and  

By clicking 'Search' you
are agreeing to our
Terms of Use.

Career Services

Day In a Page

Super Mario crushes the Messi dream as Germany win the 2014 World Cup in Brazil

Super Mario crushes the Messi dream

Germany win the 2014 World Cup in Brazil
Saharan remains may be evidence of the first race war, 13,000 years ago

The first race war, 13,000 years ago?

Saharan remains may be evidence of oldest large-scale armed conflict
Scientists find early warning system for Alzheimer’s

Scientists find early warning system for Alzheimer’s

Researchers hope eye tests can spot ‘biomarkers’ of the disease
Sex, controversy and schoolgirl schtick

Meet Japan's AKB48

Pop, sex and schoolgirl schtick make for controversial success
Iraq crisis: How Saudi Arabia helped Isis take over the north of the country

How Saudi Arabia helped Isis take over northern Iraq

A speech by an ex-MI6 boss hints at a plan going back over a decade. In some areas, being Shia is akin to being a Jew in Nazi Germany, says Patrick Cockburn
The evolution of Andy Serkis: First Gollum, then King Kong - now the actor is swinging through the trees in Dawn of the Planet of the Apes

The evolution of Andy Serkis

First Gollum, then King Kong - now the actor is swinging through the trees in Dawn of the Planet of the Apes
You thought 'Benefits Street' was controversial: Follow-up documentary 'Immigrant Street' has got locals worried

You thought 'Benefits Street' was controversial...

Follow-up documentary 'Immigrant Street' has got locals worried
Refugee children from Central America let down by Washington's high ideals

Refugee children let down by Washington's high ideals

Democrats and Republicans refuse to set aside their differences to cope with the influx of desperate Central Americas, says Rupert Cornwell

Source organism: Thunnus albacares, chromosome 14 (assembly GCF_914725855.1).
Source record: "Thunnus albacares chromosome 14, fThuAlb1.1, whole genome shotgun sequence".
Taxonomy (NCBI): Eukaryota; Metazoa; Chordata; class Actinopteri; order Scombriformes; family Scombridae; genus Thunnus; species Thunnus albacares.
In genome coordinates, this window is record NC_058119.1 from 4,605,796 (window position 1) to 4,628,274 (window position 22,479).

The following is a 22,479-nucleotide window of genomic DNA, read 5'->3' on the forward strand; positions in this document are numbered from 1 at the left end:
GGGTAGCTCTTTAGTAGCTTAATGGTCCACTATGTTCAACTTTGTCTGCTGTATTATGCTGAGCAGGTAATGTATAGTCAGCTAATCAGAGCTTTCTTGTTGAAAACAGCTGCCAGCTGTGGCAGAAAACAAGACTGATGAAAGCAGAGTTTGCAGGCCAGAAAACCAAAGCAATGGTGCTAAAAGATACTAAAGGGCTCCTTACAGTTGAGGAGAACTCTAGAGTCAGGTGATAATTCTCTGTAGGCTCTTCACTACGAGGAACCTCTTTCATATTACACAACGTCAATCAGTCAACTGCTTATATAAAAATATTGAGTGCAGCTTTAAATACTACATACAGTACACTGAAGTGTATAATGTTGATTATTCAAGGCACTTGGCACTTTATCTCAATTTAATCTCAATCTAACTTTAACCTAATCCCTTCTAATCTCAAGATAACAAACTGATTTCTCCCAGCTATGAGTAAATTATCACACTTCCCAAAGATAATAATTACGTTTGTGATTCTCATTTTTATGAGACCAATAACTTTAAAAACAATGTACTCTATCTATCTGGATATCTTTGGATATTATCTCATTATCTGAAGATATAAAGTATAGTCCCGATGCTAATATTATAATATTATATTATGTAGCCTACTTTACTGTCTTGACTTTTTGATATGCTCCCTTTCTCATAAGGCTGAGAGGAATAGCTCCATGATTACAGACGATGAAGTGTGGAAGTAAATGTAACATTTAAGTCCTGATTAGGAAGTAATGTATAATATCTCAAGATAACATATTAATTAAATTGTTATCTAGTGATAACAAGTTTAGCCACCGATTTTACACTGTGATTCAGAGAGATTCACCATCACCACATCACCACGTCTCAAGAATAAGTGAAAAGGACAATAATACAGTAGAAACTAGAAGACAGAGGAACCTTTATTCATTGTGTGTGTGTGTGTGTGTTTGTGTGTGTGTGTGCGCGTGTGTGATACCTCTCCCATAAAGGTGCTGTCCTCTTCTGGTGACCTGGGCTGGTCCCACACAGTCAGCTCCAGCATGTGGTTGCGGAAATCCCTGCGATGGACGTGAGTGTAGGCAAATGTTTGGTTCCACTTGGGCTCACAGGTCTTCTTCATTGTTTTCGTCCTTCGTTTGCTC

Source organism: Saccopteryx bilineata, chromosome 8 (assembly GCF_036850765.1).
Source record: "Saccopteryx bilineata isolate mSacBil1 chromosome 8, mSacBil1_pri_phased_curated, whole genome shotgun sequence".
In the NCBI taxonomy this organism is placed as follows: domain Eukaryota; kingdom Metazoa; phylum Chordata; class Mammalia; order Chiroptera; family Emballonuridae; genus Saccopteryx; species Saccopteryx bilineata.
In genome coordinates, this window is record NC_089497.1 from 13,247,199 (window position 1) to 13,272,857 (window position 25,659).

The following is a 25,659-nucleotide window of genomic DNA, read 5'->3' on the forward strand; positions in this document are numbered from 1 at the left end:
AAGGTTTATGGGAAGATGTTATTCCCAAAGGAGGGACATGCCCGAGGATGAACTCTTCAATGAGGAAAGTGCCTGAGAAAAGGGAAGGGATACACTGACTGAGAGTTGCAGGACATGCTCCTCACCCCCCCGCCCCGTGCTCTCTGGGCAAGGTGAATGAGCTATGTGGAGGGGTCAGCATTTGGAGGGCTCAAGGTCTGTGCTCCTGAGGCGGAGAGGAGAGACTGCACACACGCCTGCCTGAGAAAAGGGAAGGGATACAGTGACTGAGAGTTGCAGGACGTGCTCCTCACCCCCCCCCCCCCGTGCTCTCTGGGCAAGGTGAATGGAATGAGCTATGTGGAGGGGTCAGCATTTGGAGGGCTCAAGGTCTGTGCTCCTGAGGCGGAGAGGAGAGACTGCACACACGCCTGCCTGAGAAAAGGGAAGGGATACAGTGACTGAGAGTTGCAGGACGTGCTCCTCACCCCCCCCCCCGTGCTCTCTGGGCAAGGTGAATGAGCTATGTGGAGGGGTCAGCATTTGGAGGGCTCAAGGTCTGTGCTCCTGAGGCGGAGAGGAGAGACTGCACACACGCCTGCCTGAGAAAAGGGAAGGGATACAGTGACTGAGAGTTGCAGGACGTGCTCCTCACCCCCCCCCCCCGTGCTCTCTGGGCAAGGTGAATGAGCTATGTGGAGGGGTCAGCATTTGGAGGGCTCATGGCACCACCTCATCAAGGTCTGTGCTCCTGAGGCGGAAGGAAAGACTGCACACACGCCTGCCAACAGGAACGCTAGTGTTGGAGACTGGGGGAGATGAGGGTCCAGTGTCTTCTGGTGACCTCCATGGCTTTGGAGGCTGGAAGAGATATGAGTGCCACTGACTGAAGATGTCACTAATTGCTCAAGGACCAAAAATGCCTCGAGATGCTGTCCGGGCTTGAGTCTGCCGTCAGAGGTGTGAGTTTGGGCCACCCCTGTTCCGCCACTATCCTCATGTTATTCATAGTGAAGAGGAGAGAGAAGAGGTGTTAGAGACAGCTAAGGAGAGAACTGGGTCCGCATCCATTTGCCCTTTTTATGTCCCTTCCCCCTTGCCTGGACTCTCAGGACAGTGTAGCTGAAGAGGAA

Children's books are too white, says Laureate

Children's books are too white, says Laureate

Malorie Blackman appeals for a better ethnic mix of authors and characters and the illustrator Quentin Blake comes to the rescue
Blackest is the new black: Scientists have developed a material so dark that you can't see it...

Blackest is the new black

Scientists have developed a material so dark that you can't see it...
Matthew Barzun: America's diplomatic dude

Matthew Barzun: America's diplomatic dude

The US Ambassador to London holds 'jeans and beer' gigs at his official residence – it's all part of the job, he tells Chris Green
Meet the Quantified Selfers: From heart rates to happiness, there is little this fast-growing, self-tracking community won't monitor

Meet the 'Quantified Selfers'

From heart rates to happiness, there is little this fast-growing, self-tracking community won't monitor
Madani Younis: Five-star reviews are just the opening act for British theatre's first non-white artistic director

Five-star reviews are just the opening act for British theatre's first non-white artistic director

Madani Younis wants the neighbourhood to follow his work as closely as his audiences do
Mrs Brown and her boys: are they having a laugh?

Mrs Brown and her boys: are they having a laugh?

When it comes to national stereotyping, the Irish – among others – know it can pay to play up to outsiders' expectations, says DJ Taylor